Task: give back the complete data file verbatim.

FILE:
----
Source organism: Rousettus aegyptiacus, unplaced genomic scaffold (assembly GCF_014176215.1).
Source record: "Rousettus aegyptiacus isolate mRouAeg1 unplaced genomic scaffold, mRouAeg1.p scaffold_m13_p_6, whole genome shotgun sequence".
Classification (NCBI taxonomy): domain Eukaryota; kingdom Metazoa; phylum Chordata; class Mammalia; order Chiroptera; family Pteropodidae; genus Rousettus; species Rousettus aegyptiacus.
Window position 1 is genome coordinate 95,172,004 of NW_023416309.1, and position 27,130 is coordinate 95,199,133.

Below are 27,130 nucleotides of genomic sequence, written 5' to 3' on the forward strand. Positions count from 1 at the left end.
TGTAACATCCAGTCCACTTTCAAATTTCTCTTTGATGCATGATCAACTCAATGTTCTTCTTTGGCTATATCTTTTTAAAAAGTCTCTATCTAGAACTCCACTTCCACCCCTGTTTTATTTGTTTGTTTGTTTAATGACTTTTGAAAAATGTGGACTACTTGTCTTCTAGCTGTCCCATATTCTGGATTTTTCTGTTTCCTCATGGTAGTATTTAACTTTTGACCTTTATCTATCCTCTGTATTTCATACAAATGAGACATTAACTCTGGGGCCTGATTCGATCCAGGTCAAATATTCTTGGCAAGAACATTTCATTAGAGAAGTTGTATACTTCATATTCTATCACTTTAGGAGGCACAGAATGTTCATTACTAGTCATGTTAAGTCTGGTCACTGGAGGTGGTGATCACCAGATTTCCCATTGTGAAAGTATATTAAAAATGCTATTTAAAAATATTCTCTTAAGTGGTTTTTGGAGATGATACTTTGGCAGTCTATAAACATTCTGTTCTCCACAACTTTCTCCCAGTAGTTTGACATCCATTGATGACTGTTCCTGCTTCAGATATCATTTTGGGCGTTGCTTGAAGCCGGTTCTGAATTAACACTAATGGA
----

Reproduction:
Source organism: Rousettus aegyptiacus, unplaced genomic scaffold (assembly GCF_014176215.1).
Source record: "Rousettus aegyptiacus isolate mRouAeg1 unplaced genomic scaffold, mRouAeg1.p scaffold_m13_p_6, whole genome shotgun sequence".
Classification (NCBI taxonomy): domain Eukaryota; kingdom Metazoa; phylum Chordata; class Mammalia; order Chiroptera; family Pteropodidae; genus Rousettus; species Rousettus aegyptiacus.
Window position 1 is genome coordinate 95,172,004 of NW_023416309.1, and position 27,130 is coordinate 95,199,133.

Below are 27,130 nucleotides of genomic sequence, written 5' to 3' on the forward strand. Positions count from 1 at the left end.
TGTAACATCCAGTCCACTTTCAAATTTCTCTTTGATGCATGATCAACTCAATGTTCTTCTTTGGCTATATCTTTTTAAAAAGTCTCTATCTAGAACTCCACTTCCACCCCTGTTTTATTTGTTTGTTTGTTTAATGACTTTTGAAAAATGTGGACTACTTGTCTTCTAGCTGTCCCATATTCTGGATTTTTCTGTTTCCTCATGGTAGTATTTAACTTTTGACCTTTATCTATCCTCTGTATTTCATACAAATGAGACATTAACTCTGGGGCCTGATTCGATCCAGGTCAAATATTCTTGGCAAGAACATTTCATTAGAGAAGTTGTATACTTCATATTCTATCACTTTAGGAGGCACAGAATGTTCATTACTAGTCATGTTAAGTCTGGTCACTGGAGGTGGTGATCACCAGATTTCCCATTGTGAAAGTATATTAAAAATGCTATTTAAAAATATTCTCTTAAGTGGTTTTTGGAGATGATACTTTGGCAGTCTATAAACATTCTGTTCTCCACAACTTTCTCCCAGTAGTTTGACATCCATTGATGACTGTTCCTGCTTCAGATATCATTTTGGGCGTTGCTTGAAGCCGGTTCTGAATTAACACTAATGGA